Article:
It is a Cold War stand-off that for decades has suited the leaders of both countries. In Havana, the American trade embargo has provided an easy excuse for the failings of its moribund communist economy and propaganda fodder for long-time dictator Fidel Castro. And in Washington, the refusal to deal with a regime headed by Castro or his younger brother, Raul, the current President, has been viewed as an article of faith by politicians in thrall to the powerful Cuban exile community.
There have been gradual changes of attitude but not policy in recent years. US President Barack Obama came to power insisting that he would re-shape America’s relations with long-standing foes, at a time when the strength of the Cuban lobby was somewhat waning. And Raul Castro and some younger allies seemed to realise that Cuba’s state socialist economic model was unsustainable, launching some market reforms even as they cracked down on political dissent. Yet, there was little apparent movement in mending the diplomatic rift dating back more than 50 years to Castro’s seizure of power and the Cuban missile crisis.
Stranded as a pawn in the middle for the past five years was Alan Gross, an American contractor jailed for espionage in Havana. For Cuba, there was the cause celebre of the so-called “Cuban Five”, intelligence agents jailed in Florida for conspiracy to commit espionage and murder. But for the past 18 months, secret talks about a prisoner release were under way, brokered by the Vatican after Pope Francis spoke privately to both presidents about improving relations.
Havana wanted to conduct a spy swap, but Washington insisted that Gross was not an agent and was also burned by the domestic blow-back after Sergeant Bowe Bergdahl, a prisoner in Afghanistan, was freed in return for the release of five Taliban leaders in Guantanamo Bay. But Havana was also holding an undisputed American spy, a Cuban jailed for nearly two decades for working for the US. In back-channel meetings in Canada, senior US and Cuban officials discussed a deal involving the release of all these prisoners, however they were designated.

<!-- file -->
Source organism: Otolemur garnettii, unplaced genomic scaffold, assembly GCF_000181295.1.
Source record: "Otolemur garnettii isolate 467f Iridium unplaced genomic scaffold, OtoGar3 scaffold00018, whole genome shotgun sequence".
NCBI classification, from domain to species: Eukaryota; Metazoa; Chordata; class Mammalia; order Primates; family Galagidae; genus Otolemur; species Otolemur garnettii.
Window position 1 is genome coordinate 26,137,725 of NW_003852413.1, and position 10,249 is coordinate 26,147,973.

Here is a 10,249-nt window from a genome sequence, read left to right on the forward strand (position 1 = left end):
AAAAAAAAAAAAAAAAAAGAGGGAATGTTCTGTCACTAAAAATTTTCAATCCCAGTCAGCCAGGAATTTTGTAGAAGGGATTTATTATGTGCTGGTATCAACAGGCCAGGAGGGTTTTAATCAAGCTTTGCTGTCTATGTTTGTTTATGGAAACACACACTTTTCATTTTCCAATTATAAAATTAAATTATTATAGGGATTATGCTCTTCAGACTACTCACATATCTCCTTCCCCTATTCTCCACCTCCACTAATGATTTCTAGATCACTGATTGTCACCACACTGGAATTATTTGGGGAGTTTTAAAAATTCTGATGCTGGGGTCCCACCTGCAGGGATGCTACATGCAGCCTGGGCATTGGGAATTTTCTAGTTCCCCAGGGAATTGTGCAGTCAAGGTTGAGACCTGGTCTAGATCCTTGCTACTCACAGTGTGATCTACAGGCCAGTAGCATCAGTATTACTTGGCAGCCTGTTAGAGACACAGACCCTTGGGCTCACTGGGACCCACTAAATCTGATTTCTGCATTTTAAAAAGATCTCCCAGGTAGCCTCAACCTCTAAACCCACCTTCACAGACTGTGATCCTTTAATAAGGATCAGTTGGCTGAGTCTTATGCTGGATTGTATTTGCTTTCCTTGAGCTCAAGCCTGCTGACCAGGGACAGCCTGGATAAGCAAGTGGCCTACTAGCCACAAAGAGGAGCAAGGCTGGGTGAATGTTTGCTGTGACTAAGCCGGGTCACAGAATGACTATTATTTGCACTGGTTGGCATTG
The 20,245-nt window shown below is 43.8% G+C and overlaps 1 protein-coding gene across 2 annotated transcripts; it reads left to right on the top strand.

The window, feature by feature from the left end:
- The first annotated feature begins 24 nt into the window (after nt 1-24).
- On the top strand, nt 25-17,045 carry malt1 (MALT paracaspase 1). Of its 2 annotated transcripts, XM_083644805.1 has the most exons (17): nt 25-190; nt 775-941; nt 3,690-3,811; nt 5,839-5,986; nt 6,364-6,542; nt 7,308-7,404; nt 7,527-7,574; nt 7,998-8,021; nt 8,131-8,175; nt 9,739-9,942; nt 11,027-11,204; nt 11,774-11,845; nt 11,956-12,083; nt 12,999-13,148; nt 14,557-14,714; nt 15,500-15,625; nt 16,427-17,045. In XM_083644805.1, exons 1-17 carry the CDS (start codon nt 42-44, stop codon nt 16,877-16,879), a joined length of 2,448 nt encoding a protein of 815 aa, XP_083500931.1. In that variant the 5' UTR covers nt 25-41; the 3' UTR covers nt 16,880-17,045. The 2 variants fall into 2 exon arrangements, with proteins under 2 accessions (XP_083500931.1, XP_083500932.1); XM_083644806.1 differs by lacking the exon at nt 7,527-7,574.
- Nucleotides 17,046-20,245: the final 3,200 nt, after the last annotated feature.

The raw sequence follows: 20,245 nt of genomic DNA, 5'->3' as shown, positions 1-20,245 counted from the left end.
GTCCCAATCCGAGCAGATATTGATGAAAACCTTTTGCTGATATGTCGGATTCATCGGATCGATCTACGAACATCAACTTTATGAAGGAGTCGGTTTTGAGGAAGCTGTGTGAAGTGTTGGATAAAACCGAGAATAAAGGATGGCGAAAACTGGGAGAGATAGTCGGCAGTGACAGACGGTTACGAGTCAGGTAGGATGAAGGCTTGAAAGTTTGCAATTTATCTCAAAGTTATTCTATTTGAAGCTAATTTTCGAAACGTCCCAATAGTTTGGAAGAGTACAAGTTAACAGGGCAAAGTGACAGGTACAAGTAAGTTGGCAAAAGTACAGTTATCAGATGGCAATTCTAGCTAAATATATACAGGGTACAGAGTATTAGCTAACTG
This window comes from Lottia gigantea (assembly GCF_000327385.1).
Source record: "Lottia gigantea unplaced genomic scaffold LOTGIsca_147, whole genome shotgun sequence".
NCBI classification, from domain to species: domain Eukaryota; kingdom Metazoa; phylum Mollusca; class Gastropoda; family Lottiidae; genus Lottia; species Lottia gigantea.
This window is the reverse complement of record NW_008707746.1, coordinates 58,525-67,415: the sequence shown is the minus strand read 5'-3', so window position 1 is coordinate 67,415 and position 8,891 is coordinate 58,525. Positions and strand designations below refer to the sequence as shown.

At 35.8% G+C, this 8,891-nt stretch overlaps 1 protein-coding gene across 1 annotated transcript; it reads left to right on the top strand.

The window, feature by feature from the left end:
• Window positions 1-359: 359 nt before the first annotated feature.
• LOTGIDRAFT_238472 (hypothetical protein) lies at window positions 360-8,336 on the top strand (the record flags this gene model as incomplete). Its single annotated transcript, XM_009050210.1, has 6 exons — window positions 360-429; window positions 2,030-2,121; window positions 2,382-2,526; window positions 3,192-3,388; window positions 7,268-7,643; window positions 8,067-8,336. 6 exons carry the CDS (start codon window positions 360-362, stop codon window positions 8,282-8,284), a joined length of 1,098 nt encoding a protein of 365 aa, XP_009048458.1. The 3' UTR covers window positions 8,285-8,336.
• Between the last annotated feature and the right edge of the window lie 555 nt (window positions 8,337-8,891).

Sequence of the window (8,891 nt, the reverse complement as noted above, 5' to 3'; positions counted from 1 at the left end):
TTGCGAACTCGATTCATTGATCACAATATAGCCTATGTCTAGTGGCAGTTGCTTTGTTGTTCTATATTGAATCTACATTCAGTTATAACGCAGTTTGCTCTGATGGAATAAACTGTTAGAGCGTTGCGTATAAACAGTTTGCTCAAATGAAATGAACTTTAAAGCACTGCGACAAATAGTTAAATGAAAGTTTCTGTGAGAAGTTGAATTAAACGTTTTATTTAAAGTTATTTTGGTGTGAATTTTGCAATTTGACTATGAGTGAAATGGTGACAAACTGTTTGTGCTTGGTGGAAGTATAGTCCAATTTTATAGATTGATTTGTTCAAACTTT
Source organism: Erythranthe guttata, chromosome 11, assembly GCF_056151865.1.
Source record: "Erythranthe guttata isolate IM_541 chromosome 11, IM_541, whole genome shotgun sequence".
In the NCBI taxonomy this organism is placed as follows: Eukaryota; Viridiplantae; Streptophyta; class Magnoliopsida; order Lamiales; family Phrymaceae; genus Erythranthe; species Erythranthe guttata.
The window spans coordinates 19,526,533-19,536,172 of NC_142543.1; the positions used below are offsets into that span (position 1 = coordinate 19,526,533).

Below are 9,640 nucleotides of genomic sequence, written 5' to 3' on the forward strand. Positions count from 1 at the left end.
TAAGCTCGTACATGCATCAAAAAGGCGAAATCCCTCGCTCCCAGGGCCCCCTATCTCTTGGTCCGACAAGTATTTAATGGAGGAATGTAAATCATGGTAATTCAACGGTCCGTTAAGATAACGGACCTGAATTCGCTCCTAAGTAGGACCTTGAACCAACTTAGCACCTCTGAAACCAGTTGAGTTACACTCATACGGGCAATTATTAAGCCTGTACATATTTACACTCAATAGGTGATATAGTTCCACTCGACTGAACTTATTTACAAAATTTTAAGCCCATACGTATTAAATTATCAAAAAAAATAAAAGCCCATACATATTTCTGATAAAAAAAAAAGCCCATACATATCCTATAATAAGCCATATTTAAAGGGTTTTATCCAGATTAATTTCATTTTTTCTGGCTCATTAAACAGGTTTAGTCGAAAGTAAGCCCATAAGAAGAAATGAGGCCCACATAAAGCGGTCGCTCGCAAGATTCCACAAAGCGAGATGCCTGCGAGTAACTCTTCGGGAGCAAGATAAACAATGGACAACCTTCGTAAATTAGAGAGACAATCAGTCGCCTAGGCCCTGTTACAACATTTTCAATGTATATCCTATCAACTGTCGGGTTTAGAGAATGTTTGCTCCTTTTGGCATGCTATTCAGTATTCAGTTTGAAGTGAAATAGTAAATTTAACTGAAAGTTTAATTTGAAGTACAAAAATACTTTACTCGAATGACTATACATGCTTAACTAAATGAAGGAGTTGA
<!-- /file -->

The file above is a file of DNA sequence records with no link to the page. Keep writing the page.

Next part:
And as the talks progressed, it became clear that a bigger deal might be within their grasp. The backdrop to Cuba’s embrace of diplomatic ties with the old “Yanqui” enemy owes much to the unravelling of the economy across the Caribbean in Venezuela.
For several years, Cuba’s economy has been kept afloat by 80,000 barrels of oil a day from Caracas under a deal set up by Hugo Chavez, Venezuela’s former socialist supremo and a protege of Fidel Castro. But with oil prices plummeting and Venezuela’s economy in a freefall, it was unclear how long that economic lifeline could last. The older Castro would never have countenanced a rapprochement, but his more pragmatic brother reluctantly conceded that he would have to talk to the regional superpower for economic survival, despite the risks that poses to his political power.
For Obama, the focus in his last two years in the White House will increasingly turn to his legacy on the international stage. The re-establishment of diplomatic ties with Cuba is part of that approach. But while he may consider the trade embargo a failed relic of a previous era, he will need the approval of the Republican-led Congress to lift it.
And given the scathing criticism of prominent Republicans for even the limited thaw, there seems little immediate prospect of that cooperation. While Obama will not be running for office again, his Cuba deal is certain to play a key role for those hoping to succeed him in 2016.
— The Telegraph Group Limited, London, 2014